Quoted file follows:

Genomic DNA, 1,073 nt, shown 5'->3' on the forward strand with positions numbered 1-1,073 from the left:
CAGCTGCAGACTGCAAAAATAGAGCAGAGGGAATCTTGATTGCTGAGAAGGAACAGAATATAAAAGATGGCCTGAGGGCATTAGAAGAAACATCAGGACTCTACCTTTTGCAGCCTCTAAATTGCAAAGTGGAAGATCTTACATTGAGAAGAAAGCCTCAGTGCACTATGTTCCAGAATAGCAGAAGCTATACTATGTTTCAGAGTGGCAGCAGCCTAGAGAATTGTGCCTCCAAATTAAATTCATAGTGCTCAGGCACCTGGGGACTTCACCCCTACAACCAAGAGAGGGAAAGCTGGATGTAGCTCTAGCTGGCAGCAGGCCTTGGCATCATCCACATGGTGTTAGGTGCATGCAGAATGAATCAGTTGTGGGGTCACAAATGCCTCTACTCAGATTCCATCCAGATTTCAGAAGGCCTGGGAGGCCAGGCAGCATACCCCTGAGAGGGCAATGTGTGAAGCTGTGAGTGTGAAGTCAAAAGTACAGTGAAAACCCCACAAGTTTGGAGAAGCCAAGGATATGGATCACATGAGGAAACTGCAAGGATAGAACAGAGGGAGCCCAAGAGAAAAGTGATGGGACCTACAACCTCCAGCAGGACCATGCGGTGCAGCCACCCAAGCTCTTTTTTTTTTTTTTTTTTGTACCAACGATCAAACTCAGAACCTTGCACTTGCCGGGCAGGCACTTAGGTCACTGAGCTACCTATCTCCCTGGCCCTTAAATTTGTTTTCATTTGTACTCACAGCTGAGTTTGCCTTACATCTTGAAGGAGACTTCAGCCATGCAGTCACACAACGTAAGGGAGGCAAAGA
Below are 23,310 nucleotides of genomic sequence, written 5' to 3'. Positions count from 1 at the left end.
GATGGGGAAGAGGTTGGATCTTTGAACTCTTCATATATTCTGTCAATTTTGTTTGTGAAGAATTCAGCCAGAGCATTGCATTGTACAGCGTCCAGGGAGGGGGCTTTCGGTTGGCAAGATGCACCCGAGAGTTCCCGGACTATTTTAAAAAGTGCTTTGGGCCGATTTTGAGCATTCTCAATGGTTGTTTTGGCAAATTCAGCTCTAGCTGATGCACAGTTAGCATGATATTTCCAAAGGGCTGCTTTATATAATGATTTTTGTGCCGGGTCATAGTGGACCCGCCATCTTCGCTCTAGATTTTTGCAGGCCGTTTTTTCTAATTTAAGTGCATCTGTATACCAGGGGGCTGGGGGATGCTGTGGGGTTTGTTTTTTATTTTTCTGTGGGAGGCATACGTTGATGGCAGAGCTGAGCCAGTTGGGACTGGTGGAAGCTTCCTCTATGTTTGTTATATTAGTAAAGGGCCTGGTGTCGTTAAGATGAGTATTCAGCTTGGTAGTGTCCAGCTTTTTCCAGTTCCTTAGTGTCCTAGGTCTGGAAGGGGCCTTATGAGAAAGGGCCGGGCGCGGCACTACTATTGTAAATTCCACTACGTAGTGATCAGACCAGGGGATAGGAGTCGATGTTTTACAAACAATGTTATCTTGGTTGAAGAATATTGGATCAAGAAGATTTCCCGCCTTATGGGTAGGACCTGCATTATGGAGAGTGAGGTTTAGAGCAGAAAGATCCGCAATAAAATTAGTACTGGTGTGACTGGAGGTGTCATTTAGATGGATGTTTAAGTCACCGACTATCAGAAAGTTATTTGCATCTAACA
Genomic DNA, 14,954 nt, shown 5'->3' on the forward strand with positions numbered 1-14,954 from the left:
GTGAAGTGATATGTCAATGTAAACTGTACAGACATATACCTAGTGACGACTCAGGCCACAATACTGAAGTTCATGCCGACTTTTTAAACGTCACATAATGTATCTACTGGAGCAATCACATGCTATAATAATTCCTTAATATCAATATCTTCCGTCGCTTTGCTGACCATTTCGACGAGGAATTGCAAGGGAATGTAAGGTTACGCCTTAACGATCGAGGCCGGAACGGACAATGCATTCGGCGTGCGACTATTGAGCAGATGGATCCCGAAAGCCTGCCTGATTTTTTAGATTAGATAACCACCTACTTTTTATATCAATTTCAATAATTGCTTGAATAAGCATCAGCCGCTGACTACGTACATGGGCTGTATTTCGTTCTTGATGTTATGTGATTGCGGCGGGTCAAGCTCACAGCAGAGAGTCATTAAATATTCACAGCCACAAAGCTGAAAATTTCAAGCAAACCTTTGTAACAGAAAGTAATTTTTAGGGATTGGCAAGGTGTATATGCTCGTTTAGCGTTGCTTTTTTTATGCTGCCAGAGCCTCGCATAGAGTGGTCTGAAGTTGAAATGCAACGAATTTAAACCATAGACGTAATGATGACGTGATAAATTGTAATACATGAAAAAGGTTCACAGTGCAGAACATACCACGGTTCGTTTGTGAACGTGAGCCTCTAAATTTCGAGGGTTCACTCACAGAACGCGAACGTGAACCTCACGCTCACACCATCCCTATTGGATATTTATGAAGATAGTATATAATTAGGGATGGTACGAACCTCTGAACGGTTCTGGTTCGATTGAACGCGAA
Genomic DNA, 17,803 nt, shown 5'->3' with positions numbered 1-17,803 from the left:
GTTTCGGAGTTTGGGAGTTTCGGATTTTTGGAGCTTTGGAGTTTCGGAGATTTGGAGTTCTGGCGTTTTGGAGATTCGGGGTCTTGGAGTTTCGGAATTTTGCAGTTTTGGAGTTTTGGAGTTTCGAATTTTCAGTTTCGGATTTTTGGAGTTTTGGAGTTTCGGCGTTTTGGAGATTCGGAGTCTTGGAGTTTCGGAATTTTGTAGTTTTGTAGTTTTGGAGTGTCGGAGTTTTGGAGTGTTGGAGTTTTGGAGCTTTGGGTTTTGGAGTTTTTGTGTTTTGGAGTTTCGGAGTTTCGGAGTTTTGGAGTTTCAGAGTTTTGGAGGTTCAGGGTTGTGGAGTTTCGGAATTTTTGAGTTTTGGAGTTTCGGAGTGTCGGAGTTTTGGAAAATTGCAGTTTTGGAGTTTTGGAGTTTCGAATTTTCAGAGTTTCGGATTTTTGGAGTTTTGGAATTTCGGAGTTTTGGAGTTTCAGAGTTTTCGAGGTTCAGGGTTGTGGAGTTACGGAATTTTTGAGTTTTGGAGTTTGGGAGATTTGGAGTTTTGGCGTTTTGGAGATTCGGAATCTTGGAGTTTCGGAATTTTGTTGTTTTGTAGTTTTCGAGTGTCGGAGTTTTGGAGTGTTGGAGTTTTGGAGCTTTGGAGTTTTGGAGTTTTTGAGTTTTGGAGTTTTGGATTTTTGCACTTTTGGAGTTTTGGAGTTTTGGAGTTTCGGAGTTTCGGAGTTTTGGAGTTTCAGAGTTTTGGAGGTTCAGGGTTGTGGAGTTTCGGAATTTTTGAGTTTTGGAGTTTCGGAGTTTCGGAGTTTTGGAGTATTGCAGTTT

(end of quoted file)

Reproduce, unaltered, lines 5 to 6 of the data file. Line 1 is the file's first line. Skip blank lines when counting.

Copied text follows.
Genomic DNA, 14,954 nt, shown 5'->3' on the forward strand with positions numbered 1-14,954 from the left:
GTGAAGTGATATGTCAATGTAAACTGTACAGACATATACCTAGTGACGACTCAGGCCACAATACTGAAGTTCATGCCGACTTTTTAAACGTCACATAATGTATCTACTGGAGCAATCACATGCTATAATAATTCCTTAATATCAATATCTTCCGTCGCTTTGCTGACCATTTCGACGAGGAATTGCAAGGGAATGTAAGGTTACGCCTTAACGATCGAGGCCGGAACGGACAATGCATTCGGCGTGCGACTATTGAGCAGATGGATCCCGAAAGCCTGCCTGATTTTTTAGATTAGATAACCACCTACTTTTTATATCAATTTCAATAATTGCTTGAATAAGCATCAGCCGCTGACTACGTACATGGGCTGTATTTCGTTCTTGATGTTATGTGATTGCGGCGGGTCAAGCTCACAGCAGAGAGTCATTAAATATTCACAGCCACAAAGCTGAAAATTTCAAGCAAACCTTTGTAACAGAAAGTAATTTTTAGGGATTGGCAAGGTGTATATGCTCGTTTAGCGTTGCTTTTTTTATGCTGCCAGAGCCTCGCATAGAGTGGTCTGAAGTTGAAATGCAACGAATTTAAACCATAGACGTAATGATGACGTGATAAATTGTAATACATGAAAAAGGTTCACAGTGCAGAACATACCACGGTTCGTTTGTGAACGTGAGCCTCTAAATTTCGAGGGTTCACTCACAGAACGCGAACGTGAACCTCACGCTCACACCATCCCTATTGGATATTTATGAAGATAGTATATAATTAGGGATGGTACGAACCTCTGAACGGTTCTGGTTCGATTGAACGCGAA